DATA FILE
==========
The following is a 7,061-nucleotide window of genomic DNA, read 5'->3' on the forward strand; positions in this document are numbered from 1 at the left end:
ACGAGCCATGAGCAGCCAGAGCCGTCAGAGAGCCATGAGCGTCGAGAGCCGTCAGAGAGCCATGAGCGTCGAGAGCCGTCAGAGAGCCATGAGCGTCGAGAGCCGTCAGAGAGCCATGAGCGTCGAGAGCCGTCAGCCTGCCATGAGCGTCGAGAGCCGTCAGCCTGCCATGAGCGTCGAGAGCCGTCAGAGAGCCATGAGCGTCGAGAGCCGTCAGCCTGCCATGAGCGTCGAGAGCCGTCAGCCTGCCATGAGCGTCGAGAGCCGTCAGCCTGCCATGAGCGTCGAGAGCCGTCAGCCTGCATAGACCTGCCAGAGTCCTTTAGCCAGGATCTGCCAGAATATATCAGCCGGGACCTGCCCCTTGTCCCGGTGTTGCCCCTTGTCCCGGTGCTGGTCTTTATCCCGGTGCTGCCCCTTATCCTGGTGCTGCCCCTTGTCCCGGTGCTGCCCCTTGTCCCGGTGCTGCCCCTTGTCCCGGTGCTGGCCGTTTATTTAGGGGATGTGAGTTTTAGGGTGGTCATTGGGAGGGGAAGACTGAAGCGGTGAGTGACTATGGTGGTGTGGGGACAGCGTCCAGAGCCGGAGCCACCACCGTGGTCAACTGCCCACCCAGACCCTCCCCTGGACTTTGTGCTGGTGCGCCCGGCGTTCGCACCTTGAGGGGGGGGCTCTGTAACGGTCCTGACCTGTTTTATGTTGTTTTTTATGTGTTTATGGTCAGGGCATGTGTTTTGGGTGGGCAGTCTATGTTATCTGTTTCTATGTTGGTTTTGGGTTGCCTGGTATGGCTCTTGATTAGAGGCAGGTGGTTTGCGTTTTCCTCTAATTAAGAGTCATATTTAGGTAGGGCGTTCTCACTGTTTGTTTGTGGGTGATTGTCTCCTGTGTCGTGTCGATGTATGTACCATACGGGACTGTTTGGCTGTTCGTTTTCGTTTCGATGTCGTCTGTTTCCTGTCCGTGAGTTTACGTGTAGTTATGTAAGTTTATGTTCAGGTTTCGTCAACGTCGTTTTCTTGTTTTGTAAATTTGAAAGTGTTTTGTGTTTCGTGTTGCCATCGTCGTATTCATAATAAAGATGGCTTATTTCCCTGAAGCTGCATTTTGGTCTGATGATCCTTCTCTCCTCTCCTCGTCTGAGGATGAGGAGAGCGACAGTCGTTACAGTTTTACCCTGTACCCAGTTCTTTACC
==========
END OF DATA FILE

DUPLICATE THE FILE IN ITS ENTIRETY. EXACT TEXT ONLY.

The following is a 7,061-nucleotide window of genomic DNA, read 5'->3' on the forward strand; positions in this document are numbered from 1 at the left end:
ACGAGCCATGAGCAGCCAGAGCCGTCAGAGAGCCATGAGCGTCGAGAGCCGTCAGAGAGCCATGAGCGTCGAGAGCCGTCAGAGAGCCATGAGCGTCGAGAGCCGTCAGAGAGCCATGAGCGTCGAGAGCCGTCAGCCTGCCATGAGCGTCGAGAGCCGTCAGCCTGCCATGAGCGTCGAGAGCCGTCAGAGAGCCATGAGCGTCGAGAGCCGTCAGCCTGCCATGAGCGTCGAGAGCCGTCAGCCTGCCATGAGCGTCGAGAGCCGTCAGCCTGCCATGAGCGTCGAGAGCCGTCAGCCTGCATAGACCTGCCAGAGTCCTTTAGCCAGGATCTGCCAGAATATATCAGCCGGGACCTGCCCCTTGTCCCGGTGTTGCCCCTTGTCCCGGTGCTGGTCTTTATCCCGGTGCTGCCCCTTATCCTGGTGCTGCCCCTTGTCCCGGTGCTGCCCCTTGTCCCGGTGCTGCCCCTTGTCCCGGTGCTGGCCGTTTATTTAGGGGATGTGAGTTTTAGGGTGGTCATTGGGAGGGGAAGACTGAAGCGGTGAGTGACTATGGTGGTGTGGGGACAGCGTCCAGAGCCGGAGCCACCACCGTGGTCAACTGCCCACCCAGACCCTCCCCTGGACTTTGTGCTGGTGCGCCCGGCGTTCGCACCTTGAGGGGGGGGCTCTGTAACGGTCCTGACCTGTTTTATGTTGTTTTTTATGTGTTTATGGTCAGGGCATGTGTTTTGGGTGGGCAGTCTATGTTATCTGTTTCTATGTTGGTTTTGGGTTGCCTGGTATGGCTCTTGATTAGAGGCAGGTGGTTTGCGTTTTCCTCTAATTAAGAGTCATATTTAGGTAGGGCGTTCTCACTGTTTGTTTGTGGGTGATTGTCTCCTGTGTCGTGTCGATGTATGTACCATACGGGACTGTTTGGCTGTTCGTTTTCGTTTCGATGTCGTCTGTTTCCTGTCCGTGAGTTTACGTGTAGTTATGTAAGTTTATGTTCAGGTTTCGTCAACGTCGTTTTCTTGTTTTGTAAATTTGAAAGTGTTTTGTGTTTCGTGTTGCCATCGTCGTATTCATAATAAAGATGGCTTATTTCCCTGAAGCTGCATTTTGGTCTGATGATCCTTCTCTCCTCTCCTCGTCTGAGGATGAGGAGAGCGACAGTCGTTACAGTTTTACCCTGTACCCAGTTCTTTACC